EUCLIDEAN GEOMETRY 6: PYTHAGOREAN THEOREM MAR 22, 2020

Pythagorean Theorem In a right triangle with legs a and b, and hypotenuse c, the square of the hypotenuse is the sum of squares of each leg. c2 = a2 + b2. The converse is also true, if the three sides of a triangle satisfy a2 + b2 = c2, then the triangle is a right triangle. This is indeed one of geometry’s most famous theorems, and it is fundamentally important for many applications that involve measuring distances, for example in coordinate systems. There are dozens (if not hundreds) of proofs of the Pythagorean theorem; we will discuss applications of the theorem, and some problems related to its proofs will be left to you as homework. If a collection of three numbers would ﬁt as lengths of a right triangle, then the numbers are said to be a Pythagorean Triple. For example, (3,4,5) make a right triangle because 32 + 42 = 52. Some other Pythagorean triples are: (5,12,13), (7,24,25), (8,15,17), (9,40,41), (11,60,61), (20,21,29). Here is a method to generate Pythagorean triples: choose two positive integers a and b, (a > b); then (a2 − b2, 2ab, a2 + b2) is a Pythagorean triple. Can you explain why this method works?

The 30-60-90 Triangle In a right triangle, if one of the angles is given as 30◦ or 60◦ then this triangle is called 30- 60-90 triangle and you know the ratio of the sides. If the smaller leg is a√then the hypotenuse is 2a and using Pythagorean theorem one can ﬁnd the altitude to be a 3.

The 45-45-90 Triangle Given that an angle of a right triangle is 45◦, you can compute the other angle and it will also be 45◦. This triangle is half a square, when the square is folded along its diagonal.

Distance between Two Points

The distance between points (x1, y1) and (x2, y2) in the xy-plane can be calculated using the Pythagorean theorem by forming an appropriate right triangle. Let the distance be d; 2 2 2 p 2 2 then d = (x2 − x1) + (y2 − y1) , thus d = (x2 − x1) + (y2 − y1) . To prove this, draw a right triangle with legs equal to (x2 − x1) and (y2 − y1) in length, and the line segment from (x1, y1) to (x2, y2) as hypotenuse. Can you ﬁgure out how?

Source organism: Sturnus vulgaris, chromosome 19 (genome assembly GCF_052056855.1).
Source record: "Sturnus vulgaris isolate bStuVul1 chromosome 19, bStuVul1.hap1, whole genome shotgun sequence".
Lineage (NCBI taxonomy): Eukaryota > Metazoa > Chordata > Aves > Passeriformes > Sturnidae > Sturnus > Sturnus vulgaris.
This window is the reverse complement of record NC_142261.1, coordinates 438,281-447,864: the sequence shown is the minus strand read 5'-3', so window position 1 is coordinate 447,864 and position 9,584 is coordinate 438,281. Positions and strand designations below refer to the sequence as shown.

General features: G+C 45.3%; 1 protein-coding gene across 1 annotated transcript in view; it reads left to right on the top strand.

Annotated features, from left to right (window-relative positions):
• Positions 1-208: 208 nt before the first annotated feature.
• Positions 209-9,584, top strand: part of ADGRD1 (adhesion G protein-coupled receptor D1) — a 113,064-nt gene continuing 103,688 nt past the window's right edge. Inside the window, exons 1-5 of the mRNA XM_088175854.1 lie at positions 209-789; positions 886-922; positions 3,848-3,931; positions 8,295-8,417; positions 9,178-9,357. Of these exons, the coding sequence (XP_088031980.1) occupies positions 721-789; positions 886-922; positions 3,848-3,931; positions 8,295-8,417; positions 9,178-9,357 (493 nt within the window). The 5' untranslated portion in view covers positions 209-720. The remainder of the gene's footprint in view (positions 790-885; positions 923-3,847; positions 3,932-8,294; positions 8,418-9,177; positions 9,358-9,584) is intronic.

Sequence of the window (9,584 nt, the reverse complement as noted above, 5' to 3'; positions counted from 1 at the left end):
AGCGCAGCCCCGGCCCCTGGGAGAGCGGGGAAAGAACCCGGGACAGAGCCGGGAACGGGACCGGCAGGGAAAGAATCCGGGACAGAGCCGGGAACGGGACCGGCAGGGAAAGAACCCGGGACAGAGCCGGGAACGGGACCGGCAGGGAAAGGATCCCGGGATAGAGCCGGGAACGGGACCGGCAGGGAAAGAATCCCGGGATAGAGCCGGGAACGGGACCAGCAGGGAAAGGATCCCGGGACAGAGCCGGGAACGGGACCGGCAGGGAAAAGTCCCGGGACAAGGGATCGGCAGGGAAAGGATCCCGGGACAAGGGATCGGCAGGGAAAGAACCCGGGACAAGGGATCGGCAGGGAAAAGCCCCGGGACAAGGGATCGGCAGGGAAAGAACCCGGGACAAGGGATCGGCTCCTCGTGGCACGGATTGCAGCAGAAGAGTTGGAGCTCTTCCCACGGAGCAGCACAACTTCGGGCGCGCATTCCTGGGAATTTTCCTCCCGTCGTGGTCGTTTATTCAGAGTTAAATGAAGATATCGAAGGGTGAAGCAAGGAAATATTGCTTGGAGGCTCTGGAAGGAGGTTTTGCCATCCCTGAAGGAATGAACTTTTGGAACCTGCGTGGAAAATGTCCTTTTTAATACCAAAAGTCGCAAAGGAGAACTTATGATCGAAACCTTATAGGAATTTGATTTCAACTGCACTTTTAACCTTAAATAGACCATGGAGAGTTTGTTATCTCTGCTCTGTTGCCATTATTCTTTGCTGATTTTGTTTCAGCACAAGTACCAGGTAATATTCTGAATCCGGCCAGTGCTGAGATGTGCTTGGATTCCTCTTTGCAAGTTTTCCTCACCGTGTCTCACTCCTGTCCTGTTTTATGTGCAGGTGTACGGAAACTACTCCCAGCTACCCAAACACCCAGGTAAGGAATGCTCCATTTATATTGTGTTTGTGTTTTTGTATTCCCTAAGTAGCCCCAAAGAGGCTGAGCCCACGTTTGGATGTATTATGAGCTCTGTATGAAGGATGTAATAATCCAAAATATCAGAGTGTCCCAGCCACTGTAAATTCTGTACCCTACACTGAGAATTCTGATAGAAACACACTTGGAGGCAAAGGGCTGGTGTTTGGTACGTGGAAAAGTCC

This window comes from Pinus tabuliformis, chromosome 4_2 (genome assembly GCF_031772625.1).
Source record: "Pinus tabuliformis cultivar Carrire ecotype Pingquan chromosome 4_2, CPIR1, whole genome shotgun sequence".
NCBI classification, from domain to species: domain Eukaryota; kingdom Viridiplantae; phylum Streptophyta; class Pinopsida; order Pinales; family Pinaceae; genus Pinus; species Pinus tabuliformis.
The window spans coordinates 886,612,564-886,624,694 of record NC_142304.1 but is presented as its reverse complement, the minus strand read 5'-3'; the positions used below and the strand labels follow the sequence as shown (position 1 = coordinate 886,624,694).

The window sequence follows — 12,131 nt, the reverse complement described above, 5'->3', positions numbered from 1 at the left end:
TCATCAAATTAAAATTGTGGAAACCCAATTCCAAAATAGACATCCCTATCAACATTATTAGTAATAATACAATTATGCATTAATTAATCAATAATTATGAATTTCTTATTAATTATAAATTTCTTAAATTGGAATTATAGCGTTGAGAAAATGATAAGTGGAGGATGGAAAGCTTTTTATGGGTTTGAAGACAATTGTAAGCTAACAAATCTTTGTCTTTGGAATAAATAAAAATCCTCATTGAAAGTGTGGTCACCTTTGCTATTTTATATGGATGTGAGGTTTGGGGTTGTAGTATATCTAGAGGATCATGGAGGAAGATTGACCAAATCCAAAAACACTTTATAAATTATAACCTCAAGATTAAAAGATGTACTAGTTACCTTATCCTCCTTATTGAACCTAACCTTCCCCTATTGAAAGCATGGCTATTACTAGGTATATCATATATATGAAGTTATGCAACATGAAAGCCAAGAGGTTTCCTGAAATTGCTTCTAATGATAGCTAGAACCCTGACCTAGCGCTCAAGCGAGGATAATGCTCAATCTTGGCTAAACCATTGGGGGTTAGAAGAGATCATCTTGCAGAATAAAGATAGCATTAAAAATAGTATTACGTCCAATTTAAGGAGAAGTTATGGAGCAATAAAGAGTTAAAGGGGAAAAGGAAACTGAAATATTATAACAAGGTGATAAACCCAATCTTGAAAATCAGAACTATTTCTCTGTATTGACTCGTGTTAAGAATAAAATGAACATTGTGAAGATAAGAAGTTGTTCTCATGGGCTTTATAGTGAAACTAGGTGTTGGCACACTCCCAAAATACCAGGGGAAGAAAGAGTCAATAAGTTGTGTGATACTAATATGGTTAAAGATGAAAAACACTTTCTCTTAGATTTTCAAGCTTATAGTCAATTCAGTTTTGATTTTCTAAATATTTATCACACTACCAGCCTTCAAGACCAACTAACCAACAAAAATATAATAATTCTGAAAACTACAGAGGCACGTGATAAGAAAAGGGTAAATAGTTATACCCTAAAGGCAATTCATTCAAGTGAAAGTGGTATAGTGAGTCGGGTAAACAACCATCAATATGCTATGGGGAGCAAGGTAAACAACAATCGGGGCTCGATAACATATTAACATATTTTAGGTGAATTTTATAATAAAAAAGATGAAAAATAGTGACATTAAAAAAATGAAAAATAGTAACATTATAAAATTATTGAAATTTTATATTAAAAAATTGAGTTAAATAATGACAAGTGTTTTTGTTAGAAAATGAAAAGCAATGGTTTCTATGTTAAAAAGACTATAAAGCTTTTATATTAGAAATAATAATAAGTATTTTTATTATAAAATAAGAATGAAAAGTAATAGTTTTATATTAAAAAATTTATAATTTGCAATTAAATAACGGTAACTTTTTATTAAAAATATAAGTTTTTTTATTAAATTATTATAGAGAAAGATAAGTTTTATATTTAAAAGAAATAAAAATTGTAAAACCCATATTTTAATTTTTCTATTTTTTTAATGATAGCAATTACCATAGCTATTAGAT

Midpoint of a Line Segment

The midpoint of a segment with endpoints (x1, y1) and (x2, y2) is the point with coordinates x + x y + y ( 1 2 , 1 2 ). 2 2 Homework 1. (a) Find the distance between (5,-4) and (0,-1) on the coordinate plane. What is the midpoint? (b) Find the distance between (5,-4) and (-3,2) on the coordinate plane. What is the midpoint? ◦ ◦ 2. In a trapezoid ABCD with bases AD and BC, ∠A = 90 , and ∠D = 45 . It is also known that AB = 10 cm, and AD = 3BC. Find the area of the trapezoid. 3. A circle is inscribed in an equilateral triangle. What fraction of the area of the triangle is inside the circular region? Express your answer as a common fraction in simplest radical form in terms of π. 4. In a right triangle ABC, BC is the hypotenuse. Draw AD perpendicular to BC, where D is on BC. The length of BC=13, and AB=5. What is the length of AD? 5. What is the area of a regular hexagon whose side is 2cm? 6. Prove that, in a right triangle where one of the acute angles is 60◦, the leg next to the 60◦ angle is half the length of the hypotenuse. 7. What is the sum of the ﬁrst 100 positive odd integers? *8. Given 2 concentric circles, chord AB is 8cm long and tangent to the smaller of two concentric circles. A and B are points on the larger circle. What is the area between the 2 circles? *9. Let 4ABC be a right triangle with hypotenuse BC, and let AD be the altitude from A to the hypotenuse.